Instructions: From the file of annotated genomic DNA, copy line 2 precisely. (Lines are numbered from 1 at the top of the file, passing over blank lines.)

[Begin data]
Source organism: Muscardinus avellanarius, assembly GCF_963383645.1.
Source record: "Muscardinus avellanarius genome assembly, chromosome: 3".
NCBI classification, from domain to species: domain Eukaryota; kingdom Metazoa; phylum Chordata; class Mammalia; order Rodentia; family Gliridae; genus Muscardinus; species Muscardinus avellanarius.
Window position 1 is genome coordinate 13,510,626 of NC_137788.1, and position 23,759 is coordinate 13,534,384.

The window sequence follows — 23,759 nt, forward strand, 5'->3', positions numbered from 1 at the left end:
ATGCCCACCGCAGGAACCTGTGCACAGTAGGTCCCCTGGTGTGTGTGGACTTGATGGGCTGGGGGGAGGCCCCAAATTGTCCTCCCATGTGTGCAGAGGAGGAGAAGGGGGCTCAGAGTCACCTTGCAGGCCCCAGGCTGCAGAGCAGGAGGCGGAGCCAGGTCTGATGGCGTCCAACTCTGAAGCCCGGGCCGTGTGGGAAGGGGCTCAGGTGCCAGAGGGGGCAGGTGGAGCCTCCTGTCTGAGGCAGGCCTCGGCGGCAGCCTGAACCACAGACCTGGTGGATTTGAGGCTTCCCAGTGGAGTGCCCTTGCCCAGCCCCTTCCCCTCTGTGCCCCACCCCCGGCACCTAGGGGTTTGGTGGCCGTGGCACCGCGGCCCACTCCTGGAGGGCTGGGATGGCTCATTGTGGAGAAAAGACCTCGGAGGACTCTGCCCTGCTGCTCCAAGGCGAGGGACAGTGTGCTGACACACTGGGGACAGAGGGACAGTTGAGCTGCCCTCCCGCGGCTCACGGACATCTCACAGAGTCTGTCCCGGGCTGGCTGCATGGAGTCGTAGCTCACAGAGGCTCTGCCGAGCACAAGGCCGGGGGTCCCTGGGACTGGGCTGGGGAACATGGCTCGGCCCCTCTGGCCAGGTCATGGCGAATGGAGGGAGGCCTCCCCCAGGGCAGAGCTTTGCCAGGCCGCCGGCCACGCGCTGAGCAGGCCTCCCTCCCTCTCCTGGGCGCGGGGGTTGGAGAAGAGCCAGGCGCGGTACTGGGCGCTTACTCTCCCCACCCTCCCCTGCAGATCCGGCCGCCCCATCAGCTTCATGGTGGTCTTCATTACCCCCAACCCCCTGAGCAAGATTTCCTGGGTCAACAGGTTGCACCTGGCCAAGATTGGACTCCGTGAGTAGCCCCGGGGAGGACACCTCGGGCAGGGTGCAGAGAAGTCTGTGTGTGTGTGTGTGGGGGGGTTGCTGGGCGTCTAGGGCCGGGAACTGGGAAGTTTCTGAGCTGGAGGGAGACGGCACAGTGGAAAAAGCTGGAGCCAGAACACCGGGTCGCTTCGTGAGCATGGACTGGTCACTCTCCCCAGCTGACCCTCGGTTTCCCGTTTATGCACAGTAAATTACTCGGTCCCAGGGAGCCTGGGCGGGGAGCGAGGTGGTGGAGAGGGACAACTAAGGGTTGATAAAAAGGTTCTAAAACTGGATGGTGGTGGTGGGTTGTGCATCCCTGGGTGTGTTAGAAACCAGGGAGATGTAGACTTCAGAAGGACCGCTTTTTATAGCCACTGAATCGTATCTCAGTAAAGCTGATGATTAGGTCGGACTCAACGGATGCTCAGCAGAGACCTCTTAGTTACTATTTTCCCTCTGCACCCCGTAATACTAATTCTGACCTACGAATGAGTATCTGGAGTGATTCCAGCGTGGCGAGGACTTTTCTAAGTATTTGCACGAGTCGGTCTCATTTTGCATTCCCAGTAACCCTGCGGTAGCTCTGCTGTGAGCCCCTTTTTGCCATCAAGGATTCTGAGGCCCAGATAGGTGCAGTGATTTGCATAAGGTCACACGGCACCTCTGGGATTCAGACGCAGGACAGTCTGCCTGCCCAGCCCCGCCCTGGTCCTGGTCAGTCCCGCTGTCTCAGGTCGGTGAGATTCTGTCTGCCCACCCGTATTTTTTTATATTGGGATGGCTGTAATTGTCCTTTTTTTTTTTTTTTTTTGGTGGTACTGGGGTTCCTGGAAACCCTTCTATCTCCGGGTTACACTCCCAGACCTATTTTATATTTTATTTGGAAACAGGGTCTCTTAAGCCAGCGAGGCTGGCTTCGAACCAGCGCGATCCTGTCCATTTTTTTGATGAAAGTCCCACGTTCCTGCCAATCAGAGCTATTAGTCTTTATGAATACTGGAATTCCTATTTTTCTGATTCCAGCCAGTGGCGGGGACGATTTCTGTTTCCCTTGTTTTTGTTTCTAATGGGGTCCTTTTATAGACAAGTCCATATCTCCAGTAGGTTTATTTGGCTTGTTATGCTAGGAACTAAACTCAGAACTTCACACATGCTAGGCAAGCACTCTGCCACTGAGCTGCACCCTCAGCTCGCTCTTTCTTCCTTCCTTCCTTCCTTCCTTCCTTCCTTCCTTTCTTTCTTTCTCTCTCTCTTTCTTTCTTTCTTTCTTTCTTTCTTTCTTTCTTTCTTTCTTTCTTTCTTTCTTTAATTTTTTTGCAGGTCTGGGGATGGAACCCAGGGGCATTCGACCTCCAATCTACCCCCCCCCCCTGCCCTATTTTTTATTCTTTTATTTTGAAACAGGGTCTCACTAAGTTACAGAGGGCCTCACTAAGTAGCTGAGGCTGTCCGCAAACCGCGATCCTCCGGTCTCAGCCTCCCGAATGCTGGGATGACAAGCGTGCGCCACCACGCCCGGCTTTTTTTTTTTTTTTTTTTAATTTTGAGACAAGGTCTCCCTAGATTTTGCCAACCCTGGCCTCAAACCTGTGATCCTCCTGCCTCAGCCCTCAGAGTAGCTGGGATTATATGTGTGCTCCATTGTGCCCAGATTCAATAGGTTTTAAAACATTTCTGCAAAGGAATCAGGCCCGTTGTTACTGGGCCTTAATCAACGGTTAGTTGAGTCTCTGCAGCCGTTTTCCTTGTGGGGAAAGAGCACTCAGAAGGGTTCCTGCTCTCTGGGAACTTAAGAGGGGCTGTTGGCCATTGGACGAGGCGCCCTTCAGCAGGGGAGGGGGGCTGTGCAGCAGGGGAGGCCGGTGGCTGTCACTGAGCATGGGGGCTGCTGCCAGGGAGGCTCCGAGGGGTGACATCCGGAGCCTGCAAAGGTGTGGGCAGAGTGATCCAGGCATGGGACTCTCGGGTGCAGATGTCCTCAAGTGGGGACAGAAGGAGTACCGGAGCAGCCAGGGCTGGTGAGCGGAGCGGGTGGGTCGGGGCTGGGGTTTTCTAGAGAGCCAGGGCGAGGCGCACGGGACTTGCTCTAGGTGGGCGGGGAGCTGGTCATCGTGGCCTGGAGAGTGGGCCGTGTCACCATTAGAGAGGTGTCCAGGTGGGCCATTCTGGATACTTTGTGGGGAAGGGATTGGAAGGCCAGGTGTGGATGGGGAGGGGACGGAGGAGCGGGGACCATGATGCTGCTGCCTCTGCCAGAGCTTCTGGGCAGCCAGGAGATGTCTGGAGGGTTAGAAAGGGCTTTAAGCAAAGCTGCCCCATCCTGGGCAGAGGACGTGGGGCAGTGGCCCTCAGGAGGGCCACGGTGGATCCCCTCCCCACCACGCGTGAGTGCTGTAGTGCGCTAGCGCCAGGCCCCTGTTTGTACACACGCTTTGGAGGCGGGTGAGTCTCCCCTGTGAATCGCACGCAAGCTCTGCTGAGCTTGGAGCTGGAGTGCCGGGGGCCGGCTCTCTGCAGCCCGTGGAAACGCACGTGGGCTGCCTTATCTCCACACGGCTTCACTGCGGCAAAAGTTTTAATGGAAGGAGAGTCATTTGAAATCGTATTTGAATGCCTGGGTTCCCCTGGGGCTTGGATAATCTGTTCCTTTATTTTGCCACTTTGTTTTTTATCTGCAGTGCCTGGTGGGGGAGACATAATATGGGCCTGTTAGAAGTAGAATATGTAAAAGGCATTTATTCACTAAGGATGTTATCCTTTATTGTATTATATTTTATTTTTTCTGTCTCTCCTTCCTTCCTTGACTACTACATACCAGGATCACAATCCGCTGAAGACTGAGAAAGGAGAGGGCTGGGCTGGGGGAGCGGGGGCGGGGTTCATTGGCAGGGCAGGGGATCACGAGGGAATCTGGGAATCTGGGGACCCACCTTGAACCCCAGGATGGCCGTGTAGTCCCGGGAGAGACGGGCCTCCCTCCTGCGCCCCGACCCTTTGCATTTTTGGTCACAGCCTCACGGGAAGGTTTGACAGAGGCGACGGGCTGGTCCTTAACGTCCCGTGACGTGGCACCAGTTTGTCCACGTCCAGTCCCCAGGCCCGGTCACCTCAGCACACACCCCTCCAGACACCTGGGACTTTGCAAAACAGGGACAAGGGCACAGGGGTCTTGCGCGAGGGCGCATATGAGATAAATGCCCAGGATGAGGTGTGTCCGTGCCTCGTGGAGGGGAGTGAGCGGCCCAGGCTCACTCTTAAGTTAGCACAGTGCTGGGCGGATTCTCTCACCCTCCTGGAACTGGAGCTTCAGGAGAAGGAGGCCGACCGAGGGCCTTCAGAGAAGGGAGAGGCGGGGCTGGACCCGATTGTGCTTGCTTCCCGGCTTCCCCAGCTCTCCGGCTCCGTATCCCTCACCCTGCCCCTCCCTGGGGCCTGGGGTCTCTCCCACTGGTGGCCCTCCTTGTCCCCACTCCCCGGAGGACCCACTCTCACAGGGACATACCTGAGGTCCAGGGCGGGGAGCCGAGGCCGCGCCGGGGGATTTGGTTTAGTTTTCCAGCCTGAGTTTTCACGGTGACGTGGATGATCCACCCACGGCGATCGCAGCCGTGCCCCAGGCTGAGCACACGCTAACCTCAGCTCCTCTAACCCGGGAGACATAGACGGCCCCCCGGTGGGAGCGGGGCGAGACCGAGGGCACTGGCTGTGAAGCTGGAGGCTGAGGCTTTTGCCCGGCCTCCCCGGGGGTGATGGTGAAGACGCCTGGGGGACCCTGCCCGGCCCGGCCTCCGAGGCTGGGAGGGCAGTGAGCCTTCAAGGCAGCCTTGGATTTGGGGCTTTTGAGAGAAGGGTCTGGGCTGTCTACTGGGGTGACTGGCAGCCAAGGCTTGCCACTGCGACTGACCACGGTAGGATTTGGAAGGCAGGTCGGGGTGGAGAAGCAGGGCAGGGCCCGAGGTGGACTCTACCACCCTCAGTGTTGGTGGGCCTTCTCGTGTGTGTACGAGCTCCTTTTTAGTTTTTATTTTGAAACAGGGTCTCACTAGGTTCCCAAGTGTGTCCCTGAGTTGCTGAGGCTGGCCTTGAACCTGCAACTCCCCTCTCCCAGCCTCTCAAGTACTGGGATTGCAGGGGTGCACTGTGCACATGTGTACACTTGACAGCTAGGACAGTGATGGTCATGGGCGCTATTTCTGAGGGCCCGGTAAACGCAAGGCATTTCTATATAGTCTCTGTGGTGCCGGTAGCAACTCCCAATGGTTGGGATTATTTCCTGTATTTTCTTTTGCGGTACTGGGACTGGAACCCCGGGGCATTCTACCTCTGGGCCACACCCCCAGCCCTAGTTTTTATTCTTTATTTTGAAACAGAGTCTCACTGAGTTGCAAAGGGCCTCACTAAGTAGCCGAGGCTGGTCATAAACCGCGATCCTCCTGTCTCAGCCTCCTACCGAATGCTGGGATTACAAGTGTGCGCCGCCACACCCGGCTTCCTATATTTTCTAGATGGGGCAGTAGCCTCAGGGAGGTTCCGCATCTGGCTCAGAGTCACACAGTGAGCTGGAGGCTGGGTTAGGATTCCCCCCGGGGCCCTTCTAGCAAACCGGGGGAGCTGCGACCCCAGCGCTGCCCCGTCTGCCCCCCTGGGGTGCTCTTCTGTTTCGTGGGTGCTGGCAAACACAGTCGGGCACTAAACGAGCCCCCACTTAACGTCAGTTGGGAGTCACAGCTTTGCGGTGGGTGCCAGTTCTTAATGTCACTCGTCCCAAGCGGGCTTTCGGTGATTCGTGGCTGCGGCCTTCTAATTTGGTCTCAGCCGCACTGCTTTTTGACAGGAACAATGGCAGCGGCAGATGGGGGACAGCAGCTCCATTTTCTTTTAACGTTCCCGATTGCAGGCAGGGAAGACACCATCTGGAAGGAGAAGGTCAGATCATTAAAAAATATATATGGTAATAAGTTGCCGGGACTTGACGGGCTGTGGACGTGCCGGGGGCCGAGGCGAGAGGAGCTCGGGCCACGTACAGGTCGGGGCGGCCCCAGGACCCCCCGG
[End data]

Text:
Source record: "Muscardinus avellanarius genome assembly, chromosome: 3".